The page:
March 2, Anchorage Daily News — Southeast tribes and fishermen angry over halt to Alaska-Canada water analysis
March 1, CoastAlaska — Tribes, fishermen decry Alaska and B.C. decision to end transboundary monitoring
Yet, despite all of this — or perhaps because of it — risky mining operations, exploration, and investments touted as meeting “ESG” responsible mining standards continue to move ahead in the Alaska/B.C. region, though downstream Tribes and stakeholders have not granted consent to upstream mining development for which they take on virtually all risks and receive no benefits.
March 11, Junior Mining Network -- Thesis Gold Signs Communications and Engagement Agreement with Tahltan Central Government
February 15, Global Mining Review -- Red Chris receives regulatory and funding approval
March 10, Mining.com — Newmont to buy GT Gold for $311 million
As previously reported, B.C.’s economic recovery plan pivots on mining and exploration, much of it near and within globally significant transboundary salmon watersheds.
Indigenous Leaders Take Action
The Tahltan Central Government, whose leadership is considered by many to be “B.C.’s most mining-friendly,” evicted Doubleview Gold from developing on sacred land in the Sheslay area of the Taku River watershed after Doubleview refused to respect Indigenous law.
April 17, The Canadian Press — B.C. Indigenous nation opposes mineral exploration in culturally sensitive area
The Tahltan Central Government also expressed concern about Newmont’s purchase of the Tatogga mine project in the Stikine River watershed. That kind of sway is rare, as this Reuters piece points out.
April 29, Reuters — Canadian First Nation, with rare sway over mining, puts Newmont on notice
The Tahltan Central Government, Skeena Resources, and conservation groups worked together to protect 3,500 hectares (about 8,650 acres) near Mount Edziza, in the Stikine River watershed.
April 8, Terrace Standard — New conservancy protects sacred Tahltan land near Mount Edziza Provincial Park
Indigenous Protected and Conserved Areas are leading the way in the defense of clean water and wild salmon. After four years of trying to work with the province to create an Indigenous Protected Area in the Skeena River watershed just south of the Alaska border, the Gitanyow First Nation are creating a new one on their own.
April 17, The Narwhal — Saving the salmon: why the Gitanyow are creating a new Indigenous Protected Area
Meanwhile, “Indigenous communities are leading a worldwide push to recognise legal ‘personhood’ rights of rivers, lakes and mountains.” One of the first: Muteshekau Shipu, also known as the Magpie River in Innu territory/Quebec.
April 3, Al Jazeera -- This river in Canada is now a ‘legal person’
Former Tahltan Central Government President and “Salmon Speaker” Annita McPhee broke barriers this spring when she was named the first Indigenous executive director of the Canadian Parks and Wilderness Society’s B.C. chapter (CPAWS-BC).
March 20, The Narwhal -- ‘Unity and trust’: Annita McPhee on her role as the first Indigenous executive director of a CPAWS chapter
U.S. Briefings Focused on B.C. Mining
Earlier this spring, Salmon Beyond Borders and the Congressional Wild Salmon Caucus, including Rep. Don Young (R-AK) and Rep. Jared Huffman (D-CA), co-hosted an expert briefing focused on the need for B.C. to require much more robust financial assurance from mining companies operating in U.S.-B.C. shared watersheds to ensure salmon habitat is protected for generations to come.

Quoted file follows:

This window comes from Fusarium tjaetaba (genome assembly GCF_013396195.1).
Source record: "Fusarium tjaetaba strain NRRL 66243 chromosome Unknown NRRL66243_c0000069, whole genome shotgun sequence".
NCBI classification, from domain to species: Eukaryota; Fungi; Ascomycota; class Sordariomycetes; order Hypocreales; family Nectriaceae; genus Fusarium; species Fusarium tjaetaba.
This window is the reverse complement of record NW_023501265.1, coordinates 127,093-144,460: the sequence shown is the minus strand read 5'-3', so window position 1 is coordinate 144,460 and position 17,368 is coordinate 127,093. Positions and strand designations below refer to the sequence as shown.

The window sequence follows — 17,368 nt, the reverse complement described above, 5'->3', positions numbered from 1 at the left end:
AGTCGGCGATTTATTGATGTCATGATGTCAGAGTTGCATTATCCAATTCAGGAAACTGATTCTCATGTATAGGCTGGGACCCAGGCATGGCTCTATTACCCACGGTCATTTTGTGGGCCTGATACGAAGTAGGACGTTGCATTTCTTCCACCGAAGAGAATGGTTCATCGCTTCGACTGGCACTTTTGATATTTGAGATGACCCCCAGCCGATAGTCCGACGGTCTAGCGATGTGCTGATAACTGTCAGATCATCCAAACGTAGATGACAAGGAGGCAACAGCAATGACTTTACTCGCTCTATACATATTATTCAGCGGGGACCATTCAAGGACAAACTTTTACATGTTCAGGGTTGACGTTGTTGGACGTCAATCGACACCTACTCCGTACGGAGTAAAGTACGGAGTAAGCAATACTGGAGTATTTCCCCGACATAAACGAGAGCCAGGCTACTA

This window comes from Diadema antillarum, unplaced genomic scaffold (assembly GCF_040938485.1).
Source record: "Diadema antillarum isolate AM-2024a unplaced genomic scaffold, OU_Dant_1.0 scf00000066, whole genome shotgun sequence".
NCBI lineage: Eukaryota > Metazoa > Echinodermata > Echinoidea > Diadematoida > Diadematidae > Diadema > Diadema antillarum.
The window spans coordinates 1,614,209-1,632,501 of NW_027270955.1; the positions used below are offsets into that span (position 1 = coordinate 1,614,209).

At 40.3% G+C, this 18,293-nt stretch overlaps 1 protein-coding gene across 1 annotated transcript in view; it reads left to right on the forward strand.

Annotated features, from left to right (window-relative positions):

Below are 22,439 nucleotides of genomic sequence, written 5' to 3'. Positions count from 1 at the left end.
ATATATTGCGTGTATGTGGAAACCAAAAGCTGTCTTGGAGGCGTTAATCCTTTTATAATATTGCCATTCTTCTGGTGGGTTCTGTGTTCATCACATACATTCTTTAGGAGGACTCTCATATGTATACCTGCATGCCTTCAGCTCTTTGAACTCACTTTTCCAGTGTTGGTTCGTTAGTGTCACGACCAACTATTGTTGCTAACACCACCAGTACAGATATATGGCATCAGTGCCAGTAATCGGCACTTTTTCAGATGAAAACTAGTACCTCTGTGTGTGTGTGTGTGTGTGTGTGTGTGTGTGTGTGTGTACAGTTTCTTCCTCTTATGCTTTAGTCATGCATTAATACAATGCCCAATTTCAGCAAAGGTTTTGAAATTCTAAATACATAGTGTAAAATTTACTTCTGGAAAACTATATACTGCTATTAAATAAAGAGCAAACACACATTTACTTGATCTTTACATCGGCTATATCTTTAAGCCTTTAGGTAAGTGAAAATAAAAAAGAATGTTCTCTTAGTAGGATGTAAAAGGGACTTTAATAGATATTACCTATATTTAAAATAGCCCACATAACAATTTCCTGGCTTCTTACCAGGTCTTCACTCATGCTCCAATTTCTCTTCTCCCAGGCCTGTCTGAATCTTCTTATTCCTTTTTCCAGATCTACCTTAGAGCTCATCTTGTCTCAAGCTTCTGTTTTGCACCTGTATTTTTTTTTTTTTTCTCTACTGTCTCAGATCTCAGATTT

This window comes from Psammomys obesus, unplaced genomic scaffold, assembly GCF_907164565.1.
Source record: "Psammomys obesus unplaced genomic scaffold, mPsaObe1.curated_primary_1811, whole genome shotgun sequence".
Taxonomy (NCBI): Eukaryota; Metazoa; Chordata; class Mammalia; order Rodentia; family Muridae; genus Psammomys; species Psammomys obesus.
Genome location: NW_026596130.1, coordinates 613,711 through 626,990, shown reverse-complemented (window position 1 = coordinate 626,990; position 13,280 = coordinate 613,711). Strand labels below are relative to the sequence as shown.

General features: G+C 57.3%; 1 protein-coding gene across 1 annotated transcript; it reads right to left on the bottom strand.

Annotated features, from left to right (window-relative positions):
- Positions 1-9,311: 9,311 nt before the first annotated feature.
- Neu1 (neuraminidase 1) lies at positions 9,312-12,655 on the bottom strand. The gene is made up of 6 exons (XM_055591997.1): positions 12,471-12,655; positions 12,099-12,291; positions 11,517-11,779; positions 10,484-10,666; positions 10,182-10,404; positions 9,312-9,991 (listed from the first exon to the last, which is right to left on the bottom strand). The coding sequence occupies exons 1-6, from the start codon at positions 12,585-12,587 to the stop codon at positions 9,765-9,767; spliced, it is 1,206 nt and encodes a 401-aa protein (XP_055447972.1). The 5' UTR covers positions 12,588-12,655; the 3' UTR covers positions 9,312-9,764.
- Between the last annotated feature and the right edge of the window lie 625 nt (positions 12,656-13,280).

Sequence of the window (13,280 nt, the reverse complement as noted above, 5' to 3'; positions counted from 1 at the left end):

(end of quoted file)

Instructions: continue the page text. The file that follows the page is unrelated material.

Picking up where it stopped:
April 9, Juneau Empire — Elected officials: Safe mining needed for salmon
At the end of April, Salmon Beyond Borders teamed up with Southeast Alaska Indigenous Transboundary Commission (SEITC), Central Council of the Tlingit and Haida Indian Tribes of Alaska, and United Fishermen of Alaska to update the Alaska House Fisheries Committee with what is going on in our transboundary rivers. Some of the biggest news shared at the event: the Inter-American Commission on Human Rights has forwarded SEITC’s human rights petition to the federal government of Canada, and Canada has less than four months to respond. The meeting also highlighted the continued broad support for international binding protections for U.S.-B.C. transboundary rivers.
May 3, CoastAlaska — Human rights panel to weigh transboundary mining concerns
Mineral prices and calls for green energy are rising, and B.C. is pushing a perception of its mining as responsible in an attempt to spur more development.
March 15, Vancouver Sun — Province launches 'roadmap' to improved social licence for mining
February 16, The Narwhal — Biden has hit the ground running on climate and environmental justice. How will Canada respond?
The global push for more responsible mining continues. But those like Fariq Fancy, BlackRock Inc.’s former chief investment officer for sustainable investing, are also publicly stating that industry and governments touting high ESG investments distracts from the fact that governments need to pass and enforce stronger regulations on extractive industries.
February 15, Reuters — Ford joins global initiative to promote responsible mining
March 25, Globe + Mail -- BlackRock hired me to make sustainable investing mainstream. Now I realize it’s a deadly distraction from the climate-change threat.
In closing, we leave you with this gorgeous essay in The New York Times, on the magic of wild Alaska salmon, from our friend Colin Arisman.
Here’s our previous edition of US-BC Transboundary Rivers in the News.
As always, thanks so much for taking the time to read this update. Please don’t hesitate to reach out with any questions or comments.
Jill Weitz, Director
Salmon Beyond Borders
SALMON BEYOND BORDERS is a campaign driven by sport and commercial fishermen, community leaders, tourism and recreation business owners and concerned citizens, in collaboration with Tribes and First Nations, united across the Alaska/British Columbia border to defend and sustain our transboundary rivers, jobs and way of life.